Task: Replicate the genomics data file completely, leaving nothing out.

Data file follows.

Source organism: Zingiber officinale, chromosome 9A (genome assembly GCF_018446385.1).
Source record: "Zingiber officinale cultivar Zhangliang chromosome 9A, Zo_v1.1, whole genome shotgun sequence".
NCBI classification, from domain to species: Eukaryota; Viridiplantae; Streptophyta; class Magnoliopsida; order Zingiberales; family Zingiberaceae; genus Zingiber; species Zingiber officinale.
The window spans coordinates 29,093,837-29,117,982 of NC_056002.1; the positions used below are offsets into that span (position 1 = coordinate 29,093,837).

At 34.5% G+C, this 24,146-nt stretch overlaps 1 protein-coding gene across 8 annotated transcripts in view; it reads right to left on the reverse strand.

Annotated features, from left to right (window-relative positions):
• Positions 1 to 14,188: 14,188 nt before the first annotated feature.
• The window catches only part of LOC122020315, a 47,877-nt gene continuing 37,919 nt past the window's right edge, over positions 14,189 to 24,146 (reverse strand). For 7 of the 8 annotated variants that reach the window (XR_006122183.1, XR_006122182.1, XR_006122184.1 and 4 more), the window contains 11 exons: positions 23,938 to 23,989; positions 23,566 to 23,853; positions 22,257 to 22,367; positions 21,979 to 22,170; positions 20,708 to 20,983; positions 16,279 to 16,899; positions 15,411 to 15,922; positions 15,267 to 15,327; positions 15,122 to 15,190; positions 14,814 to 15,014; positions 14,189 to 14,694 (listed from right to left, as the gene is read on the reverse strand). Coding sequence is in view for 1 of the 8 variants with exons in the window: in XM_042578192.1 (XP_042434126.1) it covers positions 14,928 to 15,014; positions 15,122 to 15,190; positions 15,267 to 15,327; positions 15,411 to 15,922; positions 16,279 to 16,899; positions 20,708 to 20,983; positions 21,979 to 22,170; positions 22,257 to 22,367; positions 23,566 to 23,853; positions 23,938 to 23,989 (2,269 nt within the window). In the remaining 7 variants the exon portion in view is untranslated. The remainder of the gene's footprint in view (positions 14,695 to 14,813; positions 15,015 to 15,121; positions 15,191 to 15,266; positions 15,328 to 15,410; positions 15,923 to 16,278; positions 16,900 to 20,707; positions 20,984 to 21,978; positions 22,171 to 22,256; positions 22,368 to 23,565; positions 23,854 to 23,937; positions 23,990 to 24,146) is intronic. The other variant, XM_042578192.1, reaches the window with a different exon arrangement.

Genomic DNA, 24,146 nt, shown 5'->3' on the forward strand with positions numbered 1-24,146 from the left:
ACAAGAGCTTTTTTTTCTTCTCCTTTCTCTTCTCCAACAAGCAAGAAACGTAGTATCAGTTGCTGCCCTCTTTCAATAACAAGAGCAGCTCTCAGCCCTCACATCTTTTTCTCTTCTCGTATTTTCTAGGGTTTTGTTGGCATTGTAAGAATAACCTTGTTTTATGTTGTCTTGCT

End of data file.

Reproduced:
Source organism: Zingiber officinale, chromosome 9A (genome assembly GCF_018446385.1).
Source record: "Zingiber officinale cultivar Zhangliang chromosome 9A, Zo_v1.1, whole genome shotgun sequence".
NCBI classification, from domain to species: Eukaryota; Viridiplantae; Streptophyta; class Magnoliopsida; order Zingiberales; family Zingiberaceae; genus Zingiber; species Zingiber officinale.
The window spans coordinates 29,093,837-29,117,982 of NC_056002.1; the positions used below are offsets into that span (position 1 = coordinate 29,093,837).

At 34.5% G+C, this 24,146-nt stretch overlaps 1 protein-coding gene across 8 annotated transcripts in view; it reads right to left on the reverse strand.

Annotated features, from left to right (window-relative positions):
• Positions 1 to 14,188: 14,188 nt before the first annotated feature.
• The window catches only part of LOC122020315, a 47,877-nt gene continuing 37,919 nt past the window's right edge, over positions 14,189 to 24,146 (reverse strand). For 7 of the 8 annotated variants that reach the window (XR_006122183.1, XR_006122182.1, XR_006122184.1 and 4 more), the window contains 11 exons: positions 23,938 to 23,989; positions 23,566 to 23,853; positions 22,257 to 22,367; positions 21,979 to 22,170; positions 20,708 to 20,983; positions 16,279 to 16,899; positions 15,411 to 15,922; positions 15,267 to 15,327; positions 15,122 to 15,190; positions 14,814 to 15,014; positions 14,189 to 14,694 (listed from right to left, as the gene is read on the reverse strand). Coding sequence is in view for 1 of the 8 variants with exons in the window: in XM_042578192.1 (XP_042434126.1) it covers positions 14,928 to 15,014; positions 15,122 to 15,190; positions 15,267 to 15,327; positions 15,411 to 15,922; positions 16,279 to 16,899; positions 20,708 to 20,983; positions 21,979 to 22,170; positions 22,257 to 22,367; positions 23,566 to 23,853; positions 23,938 to 23,989 (2,269 nt within the window). In the remaining 7 variants the exon portion in view is untranslated. The remainder of the gene's footprint in view (positions 14,695 to 14,813; positions 15,015 to 15,121; positions 15,191 to 15,266; positions 15,328 to 15,410; positions 15,923 to 16,278; positions 16,900 to 20,707; positions 20,984 to 21,978; positions 22,171 to 22,256; positions 22,368 to 23,565; positions 23,854 to 23,937; positions 23,990 to 24,146) is intronic. The other variant, XM_042578192.1, reaches the window with a different exon arrangement.

Genomic DNA, 24,146 nt, shown 5'->3' on the forward strand with positions numbered 1-24,146 from the left:
ACAAGAGCTTTTTTTTCTTCTCCTTTCTCTTCTCCAACAAGCAAGAAACGTAGTATCAGTTGCTGCCCTCTTTCAATAACAAGAGCAGCTCTCAGCCCTCACATCTTTTTCTCTTCTCGTATTTTCTAGGGTTTTGTTGGCATTGTAAGAATAACCTTGTTTTATGTTGTCTTGCT